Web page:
A U.S. appeals court on Wednesday threw out a federal agency's decision to fine CBS Corp television stations $550,000 for airing singer Janet Jackson's wardrobe malfunction during the 2004 Super Bowl broadcast.

A divided 3rd U.S. Circuit Court of Appeals in Philadelphia said that in imposing the fine, the Federal Communications Commission arbitrarily and capriciously departed from prior policy that exempted fleeting indecency from sanctions.

In a statement, the FCC said it is disappointed by the decision, but plans to use all the authority at its disposal to ensure that broadcasters serve the public interest when they use the public airwaves.

Bob Corn-Revere, a lawyer for CBS, did not immediately return a call seeking comment.

Jackson's right breast was briefly exposed to almost 90 million TV viewers after the singer Justin Timberlake accidentally ripped off part of her bustier during a halftime show performance. CBS was fined $27,500 for each of the 20 stations that the New York-based company owned.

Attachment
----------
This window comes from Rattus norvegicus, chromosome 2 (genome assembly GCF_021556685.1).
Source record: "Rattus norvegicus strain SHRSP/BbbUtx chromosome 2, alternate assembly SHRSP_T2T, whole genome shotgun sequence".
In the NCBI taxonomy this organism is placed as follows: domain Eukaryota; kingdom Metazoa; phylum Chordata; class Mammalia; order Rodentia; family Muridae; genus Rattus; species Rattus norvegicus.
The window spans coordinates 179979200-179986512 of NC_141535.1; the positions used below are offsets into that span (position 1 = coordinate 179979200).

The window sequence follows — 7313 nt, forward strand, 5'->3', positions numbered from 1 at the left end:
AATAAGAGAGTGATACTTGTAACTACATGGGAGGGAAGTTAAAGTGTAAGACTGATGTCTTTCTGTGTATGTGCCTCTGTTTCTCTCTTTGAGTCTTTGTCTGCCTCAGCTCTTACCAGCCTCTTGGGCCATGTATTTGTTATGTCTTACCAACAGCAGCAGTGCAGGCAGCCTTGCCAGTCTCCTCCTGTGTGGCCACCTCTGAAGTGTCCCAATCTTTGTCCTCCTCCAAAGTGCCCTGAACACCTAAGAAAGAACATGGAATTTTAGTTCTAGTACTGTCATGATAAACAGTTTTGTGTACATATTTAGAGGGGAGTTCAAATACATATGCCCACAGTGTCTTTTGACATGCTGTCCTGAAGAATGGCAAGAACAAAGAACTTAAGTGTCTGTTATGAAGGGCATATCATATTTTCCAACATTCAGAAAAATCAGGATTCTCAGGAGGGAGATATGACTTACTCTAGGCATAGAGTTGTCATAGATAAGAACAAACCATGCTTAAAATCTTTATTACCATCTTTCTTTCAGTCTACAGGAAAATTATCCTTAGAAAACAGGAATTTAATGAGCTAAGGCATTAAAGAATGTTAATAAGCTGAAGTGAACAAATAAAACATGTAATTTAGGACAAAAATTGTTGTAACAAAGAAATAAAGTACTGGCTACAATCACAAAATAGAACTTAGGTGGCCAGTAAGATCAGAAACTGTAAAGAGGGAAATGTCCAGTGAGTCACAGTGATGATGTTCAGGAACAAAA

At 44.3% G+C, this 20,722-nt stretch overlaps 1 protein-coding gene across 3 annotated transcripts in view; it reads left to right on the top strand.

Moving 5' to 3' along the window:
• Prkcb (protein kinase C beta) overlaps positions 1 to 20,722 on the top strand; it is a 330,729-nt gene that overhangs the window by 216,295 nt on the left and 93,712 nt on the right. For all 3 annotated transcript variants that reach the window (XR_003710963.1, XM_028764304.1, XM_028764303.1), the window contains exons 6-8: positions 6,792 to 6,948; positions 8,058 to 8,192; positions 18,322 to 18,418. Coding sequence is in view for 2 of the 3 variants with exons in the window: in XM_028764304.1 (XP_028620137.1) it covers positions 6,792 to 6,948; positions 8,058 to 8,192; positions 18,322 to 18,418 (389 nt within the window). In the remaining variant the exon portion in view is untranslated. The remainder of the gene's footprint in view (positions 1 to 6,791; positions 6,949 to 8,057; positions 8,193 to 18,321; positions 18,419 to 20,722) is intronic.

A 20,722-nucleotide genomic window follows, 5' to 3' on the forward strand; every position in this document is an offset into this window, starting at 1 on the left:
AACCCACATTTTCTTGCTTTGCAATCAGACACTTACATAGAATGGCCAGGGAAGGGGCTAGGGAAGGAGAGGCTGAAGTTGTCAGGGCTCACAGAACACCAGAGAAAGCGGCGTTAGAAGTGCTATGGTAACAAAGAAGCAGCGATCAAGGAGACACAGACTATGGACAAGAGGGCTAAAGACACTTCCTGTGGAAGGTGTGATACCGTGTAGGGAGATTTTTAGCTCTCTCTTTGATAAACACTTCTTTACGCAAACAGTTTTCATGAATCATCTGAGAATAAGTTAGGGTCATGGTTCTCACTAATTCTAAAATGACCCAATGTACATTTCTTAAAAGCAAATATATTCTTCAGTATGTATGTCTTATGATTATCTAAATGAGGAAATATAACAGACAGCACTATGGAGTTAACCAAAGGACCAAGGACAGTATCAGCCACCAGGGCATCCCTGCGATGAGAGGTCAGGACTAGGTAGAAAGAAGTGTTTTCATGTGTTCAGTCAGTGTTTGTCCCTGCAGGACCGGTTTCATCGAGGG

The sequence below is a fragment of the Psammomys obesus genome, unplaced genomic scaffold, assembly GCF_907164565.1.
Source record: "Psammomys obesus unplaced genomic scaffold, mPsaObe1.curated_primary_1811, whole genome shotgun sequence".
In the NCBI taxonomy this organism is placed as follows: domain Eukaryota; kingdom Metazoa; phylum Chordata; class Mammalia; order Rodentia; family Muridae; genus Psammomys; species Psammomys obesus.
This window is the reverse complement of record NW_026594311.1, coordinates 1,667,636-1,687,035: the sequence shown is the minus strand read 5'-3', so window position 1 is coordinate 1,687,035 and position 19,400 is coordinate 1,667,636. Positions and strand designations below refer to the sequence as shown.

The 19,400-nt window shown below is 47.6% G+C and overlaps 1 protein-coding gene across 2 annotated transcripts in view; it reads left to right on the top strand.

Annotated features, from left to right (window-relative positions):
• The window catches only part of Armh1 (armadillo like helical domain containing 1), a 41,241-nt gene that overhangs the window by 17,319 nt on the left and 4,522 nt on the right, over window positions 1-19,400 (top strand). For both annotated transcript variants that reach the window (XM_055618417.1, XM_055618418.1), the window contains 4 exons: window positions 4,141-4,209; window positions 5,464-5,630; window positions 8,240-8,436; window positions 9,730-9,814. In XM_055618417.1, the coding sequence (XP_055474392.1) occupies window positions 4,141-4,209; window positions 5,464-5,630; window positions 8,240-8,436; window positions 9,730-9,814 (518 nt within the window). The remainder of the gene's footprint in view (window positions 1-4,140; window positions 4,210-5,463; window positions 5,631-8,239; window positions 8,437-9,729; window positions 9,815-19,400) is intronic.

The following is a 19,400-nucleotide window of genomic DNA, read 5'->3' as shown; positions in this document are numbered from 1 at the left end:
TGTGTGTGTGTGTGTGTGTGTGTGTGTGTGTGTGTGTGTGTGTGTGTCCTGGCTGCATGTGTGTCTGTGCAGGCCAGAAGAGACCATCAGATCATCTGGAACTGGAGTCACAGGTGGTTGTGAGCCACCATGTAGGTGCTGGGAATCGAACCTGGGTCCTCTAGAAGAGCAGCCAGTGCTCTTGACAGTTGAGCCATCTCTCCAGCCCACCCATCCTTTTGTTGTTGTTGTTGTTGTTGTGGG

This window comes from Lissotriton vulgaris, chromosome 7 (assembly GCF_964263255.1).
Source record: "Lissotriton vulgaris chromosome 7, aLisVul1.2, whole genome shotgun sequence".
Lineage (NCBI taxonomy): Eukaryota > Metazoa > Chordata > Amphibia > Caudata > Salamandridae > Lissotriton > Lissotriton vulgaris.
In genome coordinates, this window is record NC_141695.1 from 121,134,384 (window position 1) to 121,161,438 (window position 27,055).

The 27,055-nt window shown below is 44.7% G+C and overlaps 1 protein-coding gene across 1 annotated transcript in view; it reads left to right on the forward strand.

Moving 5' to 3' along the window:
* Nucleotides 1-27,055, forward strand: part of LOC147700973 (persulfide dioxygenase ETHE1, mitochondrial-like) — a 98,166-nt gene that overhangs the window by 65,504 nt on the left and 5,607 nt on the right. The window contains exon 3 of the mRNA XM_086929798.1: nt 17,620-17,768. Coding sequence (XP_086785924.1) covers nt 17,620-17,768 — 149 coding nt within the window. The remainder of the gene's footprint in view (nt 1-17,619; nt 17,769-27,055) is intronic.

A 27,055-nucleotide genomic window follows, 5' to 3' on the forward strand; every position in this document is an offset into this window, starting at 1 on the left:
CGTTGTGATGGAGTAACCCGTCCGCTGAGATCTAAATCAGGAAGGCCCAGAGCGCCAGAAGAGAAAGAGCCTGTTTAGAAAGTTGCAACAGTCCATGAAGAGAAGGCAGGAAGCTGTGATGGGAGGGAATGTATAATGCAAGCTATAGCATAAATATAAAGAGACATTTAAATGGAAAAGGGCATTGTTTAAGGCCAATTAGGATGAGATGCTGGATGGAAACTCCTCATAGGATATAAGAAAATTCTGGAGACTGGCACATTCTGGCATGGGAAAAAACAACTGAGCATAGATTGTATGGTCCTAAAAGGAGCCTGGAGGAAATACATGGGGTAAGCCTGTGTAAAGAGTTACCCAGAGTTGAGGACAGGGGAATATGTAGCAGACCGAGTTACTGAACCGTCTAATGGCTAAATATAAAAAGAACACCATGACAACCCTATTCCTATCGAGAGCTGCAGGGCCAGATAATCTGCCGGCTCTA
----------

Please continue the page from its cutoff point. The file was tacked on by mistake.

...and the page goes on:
The 3rd Circuit in 2008 struck down the fine, but that decision was vacated when the U.S. Supreme Court in 2009 upheld the FCC policy as rational, in an opinion involving News Corp's Fox TV stations. It did not decide if the policy is constitutional, and returned the CBS case to the 3rd Circuit.

Writing for a 2-1 majority, 3rd Circuit Judge Marjorie Rendell said the FCC had for three decades maintained a consistent refusal to treat fleeting nude images as indecent, and that there was no justification to change policy for CBS.

She said FCC regulations governing indecency treat images and words interchangeably, and that it follows that the Commission's exception for fleeting material under that regulatory scheme likewise treated images and words alike.

Judge Anthony Scirica dissented, saying the Fox opinion undermines the 2008 decision in the CBS case, which he had written. He said the CBS case should be sent to the FCC so it could apply the proper standards.

The Supreme Court is expected in its current term to decide whether the FCC policy is constitutional.

It is reviewing a decision by a federal appeals court in New York that voided the policy as unconstitutionally vague.

That court said it was improper to fine broadcasters over expletives by the singers Bono and Cher on awards shows, or showing a woman's buttocks on NYPD Blue.

The 3rd Circuit case is CBS Corp et al v. FCC, 3rd U.S. Circuit Court of Appeals, No. 06-3575.